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Hadn't considered that there might be some movement as the indicator rotates, but I won't be attempting to get this thing any closer. I know there is a tendency to push for "absolute" precision, but this is a 55 year old South Bend, not a Hardinge HLV. I'm stunned and ecstatic that it's this close. It will make absolutely no difference for drilling and tapping, and the effect on turning will probably amount to less than .0002. More than good enough for the girls I date.
 

Janderso

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My south bend 13 tailstock took a .010 brass shim on each side. I am very happy with the results now.
Great lathe for the money.
 

MrWhoopee

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Since I started this thread, I decided I should actually check the alignment using the 2 collar method. Here's my setup:

WP_20180420_13_15_43_Pro[1].jpg

The center to center distance on the collars is about 14.25.
I got .0003 difference, the collar at the chuck being smaller.

Think I'll let it alone.
 

Janderso

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3/10’s ah yeah, you lucky dog.
I need to determine my tail stock alignment using your set up, looking for a taper over 14”. Twisted ways, worn ways, Head stock alignment etc.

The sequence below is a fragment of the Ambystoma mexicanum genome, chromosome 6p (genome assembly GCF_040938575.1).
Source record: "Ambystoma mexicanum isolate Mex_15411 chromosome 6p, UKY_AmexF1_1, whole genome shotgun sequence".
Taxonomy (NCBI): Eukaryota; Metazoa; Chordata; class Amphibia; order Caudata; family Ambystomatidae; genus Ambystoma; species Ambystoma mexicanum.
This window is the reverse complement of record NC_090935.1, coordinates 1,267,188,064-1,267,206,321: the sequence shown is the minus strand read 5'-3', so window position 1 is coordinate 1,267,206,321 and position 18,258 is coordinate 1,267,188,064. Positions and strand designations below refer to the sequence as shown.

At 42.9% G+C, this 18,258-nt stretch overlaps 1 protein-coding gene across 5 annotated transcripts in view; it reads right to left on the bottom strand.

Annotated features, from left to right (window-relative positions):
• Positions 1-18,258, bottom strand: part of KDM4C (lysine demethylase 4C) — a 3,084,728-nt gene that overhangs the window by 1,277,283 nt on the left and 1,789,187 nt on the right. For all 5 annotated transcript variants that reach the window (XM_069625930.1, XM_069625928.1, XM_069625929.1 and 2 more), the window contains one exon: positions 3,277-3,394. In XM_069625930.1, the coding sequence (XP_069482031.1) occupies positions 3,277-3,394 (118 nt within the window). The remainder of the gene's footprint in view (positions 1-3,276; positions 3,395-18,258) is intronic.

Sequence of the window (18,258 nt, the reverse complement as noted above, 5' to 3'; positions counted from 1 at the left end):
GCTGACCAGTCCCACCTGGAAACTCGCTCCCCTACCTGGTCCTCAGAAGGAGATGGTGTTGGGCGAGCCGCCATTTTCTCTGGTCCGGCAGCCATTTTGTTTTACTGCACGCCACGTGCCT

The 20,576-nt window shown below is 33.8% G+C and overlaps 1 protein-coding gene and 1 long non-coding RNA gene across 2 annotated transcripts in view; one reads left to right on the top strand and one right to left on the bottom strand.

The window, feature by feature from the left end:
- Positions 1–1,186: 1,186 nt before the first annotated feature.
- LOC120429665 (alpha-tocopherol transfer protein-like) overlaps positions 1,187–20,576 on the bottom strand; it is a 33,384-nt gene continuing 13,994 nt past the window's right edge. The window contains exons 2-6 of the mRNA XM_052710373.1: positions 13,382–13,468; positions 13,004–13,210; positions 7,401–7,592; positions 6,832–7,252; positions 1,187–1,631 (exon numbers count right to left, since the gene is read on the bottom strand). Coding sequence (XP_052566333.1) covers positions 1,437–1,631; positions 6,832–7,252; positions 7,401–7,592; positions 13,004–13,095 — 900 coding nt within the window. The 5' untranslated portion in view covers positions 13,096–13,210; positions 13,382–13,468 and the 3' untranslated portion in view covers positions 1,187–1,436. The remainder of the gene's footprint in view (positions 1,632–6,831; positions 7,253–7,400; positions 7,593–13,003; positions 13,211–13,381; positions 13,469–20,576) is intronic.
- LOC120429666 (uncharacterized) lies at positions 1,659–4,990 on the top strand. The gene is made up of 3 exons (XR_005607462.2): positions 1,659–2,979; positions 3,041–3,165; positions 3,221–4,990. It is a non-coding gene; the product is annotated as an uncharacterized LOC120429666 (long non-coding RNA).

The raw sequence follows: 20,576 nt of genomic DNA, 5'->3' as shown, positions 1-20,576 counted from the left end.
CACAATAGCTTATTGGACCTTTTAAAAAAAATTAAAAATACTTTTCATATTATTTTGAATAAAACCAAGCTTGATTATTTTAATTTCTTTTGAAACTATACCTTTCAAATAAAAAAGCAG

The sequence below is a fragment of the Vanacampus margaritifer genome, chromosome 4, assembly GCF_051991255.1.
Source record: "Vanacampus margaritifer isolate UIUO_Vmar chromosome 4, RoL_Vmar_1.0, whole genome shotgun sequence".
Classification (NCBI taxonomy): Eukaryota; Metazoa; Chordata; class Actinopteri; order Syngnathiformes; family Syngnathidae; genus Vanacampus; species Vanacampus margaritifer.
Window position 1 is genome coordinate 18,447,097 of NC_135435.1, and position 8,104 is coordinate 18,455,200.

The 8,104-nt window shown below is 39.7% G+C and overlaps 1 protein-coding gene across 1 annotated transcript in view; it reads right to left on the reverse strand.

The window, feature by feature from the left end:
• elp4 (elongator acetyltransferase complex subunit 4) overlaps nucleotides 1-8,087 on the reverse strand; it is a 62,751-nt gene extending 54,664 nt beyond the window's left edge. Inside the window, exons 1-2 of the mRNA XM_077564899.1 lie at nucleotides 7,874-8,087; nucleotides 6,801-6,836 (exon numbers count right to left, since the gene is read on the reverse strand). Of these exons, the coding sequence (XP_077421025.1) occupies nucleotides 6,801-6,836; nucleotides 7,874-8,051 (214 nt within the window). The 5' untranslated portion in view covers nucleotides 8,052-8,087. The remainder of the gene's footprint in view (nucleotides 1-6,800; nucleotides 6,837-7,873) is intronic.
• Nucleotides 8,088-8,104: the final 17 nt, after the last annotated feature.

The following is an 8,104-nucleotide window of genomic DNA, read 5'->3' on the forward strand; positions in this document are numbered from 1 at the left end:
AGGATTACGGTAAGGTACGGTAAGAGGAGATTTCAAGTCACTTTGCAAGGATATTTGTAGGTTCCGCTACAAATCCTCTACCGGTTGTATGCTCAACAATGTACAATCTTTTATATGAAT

Everything I have done so far on my 77 year old lathe has been accurate enough.
When I gain a higher skill level, I may need to tighten up my tolerances.
The cross feed and compound screws and nuts are new.
Thank you for posting.
 

westerner

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Think I'll let it alone.
Whew! I am glad I ain't the only one. I realize this entire hobby/occupation/obsession is about accuracy and precision. I get that, really. However, my time in the construction trades has taught me that if you are ever gonna get the job DONE, ya gotta KNOW what you can get AWAY WITH! I have worked with a few people across several occupations that could never get something FINISHED, because they insisted on achieving a level of accuracy that was not relevant to the job.:faint: I, for one, have stated here and elsewhere, that I DO NOT have a contract with NASA, or Boeing. I strive for accuracy, and for improvement in accuracy, but the primary focus is on getting the job done, to the satisfaction of the customer. I take the lessons I learn from the job, and apply it to the next one, rather than obsessing over goals that do not apply. Sorry, rant over. Thanks for letting me vent!